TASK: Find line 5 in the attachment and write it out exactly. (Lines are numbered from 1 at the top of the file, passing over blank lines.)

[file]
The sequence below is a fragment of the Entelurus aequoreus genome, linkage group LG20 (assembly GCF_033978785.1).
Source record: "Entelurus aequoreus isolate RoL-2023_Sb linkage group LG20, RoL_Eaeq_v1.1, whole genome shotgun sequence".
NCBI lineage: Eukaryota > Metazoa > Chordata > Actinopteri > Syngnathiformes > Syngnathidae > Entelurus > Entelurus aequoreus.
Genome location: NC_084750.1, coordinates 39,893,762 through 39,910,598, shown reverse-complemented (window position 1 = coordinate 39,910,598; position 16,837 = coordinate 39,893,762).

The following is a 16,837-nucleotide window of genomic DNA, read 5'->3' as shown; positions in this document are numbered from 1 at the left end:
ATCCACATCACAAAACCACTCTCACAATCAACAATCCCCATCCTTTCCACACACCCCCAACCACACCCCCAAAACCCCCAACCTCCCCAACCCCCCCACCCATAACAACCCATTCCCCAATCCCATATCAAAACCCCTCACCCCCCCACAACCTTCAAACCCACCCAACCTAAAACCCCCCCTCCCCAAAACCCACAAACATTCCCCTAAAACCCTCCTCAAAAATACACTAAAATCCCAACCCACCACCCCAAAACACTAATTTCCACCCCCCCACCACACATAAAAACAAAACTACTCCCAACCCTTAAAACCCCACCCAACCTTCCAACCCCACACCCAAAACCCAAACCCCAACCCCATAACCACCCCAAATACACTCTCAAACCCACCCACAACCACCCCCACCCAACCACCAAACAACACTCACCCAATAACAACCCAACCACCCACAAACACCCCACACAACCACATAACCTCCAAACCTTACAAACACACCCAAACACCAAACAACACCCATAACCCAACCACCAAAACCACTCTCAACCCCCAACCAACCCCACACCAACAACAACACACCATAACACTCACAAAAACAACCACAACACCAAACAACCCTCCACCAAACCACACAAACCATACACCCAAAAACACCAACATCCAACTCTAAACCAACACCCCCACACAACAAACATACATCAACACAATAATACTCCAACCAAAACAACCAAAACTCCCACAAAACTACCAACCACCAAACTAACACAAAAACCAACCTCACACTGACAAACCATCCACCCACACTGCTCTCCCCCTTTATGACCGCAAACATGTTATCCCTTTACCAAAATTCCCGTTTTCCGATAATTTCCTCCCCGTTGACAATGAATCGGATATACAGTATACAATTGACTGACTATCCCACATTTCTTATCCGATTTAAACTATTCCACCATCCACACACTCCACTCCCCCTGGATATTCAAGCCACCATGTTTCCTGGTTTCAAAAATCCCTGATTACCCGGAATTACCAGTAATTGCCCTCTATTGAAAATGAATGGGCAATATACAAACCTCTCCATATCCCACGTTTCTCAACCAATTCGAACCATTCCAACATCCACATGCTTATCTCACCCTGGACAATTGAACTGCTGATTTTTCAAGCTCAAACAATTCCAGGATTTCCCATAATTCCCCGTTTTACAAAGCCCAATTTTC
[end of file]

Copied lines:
The following is a 16,837-nucleotide window of genomic DNA, read 5'->3' as shown; positions in this document are numbered from 1 at the left end: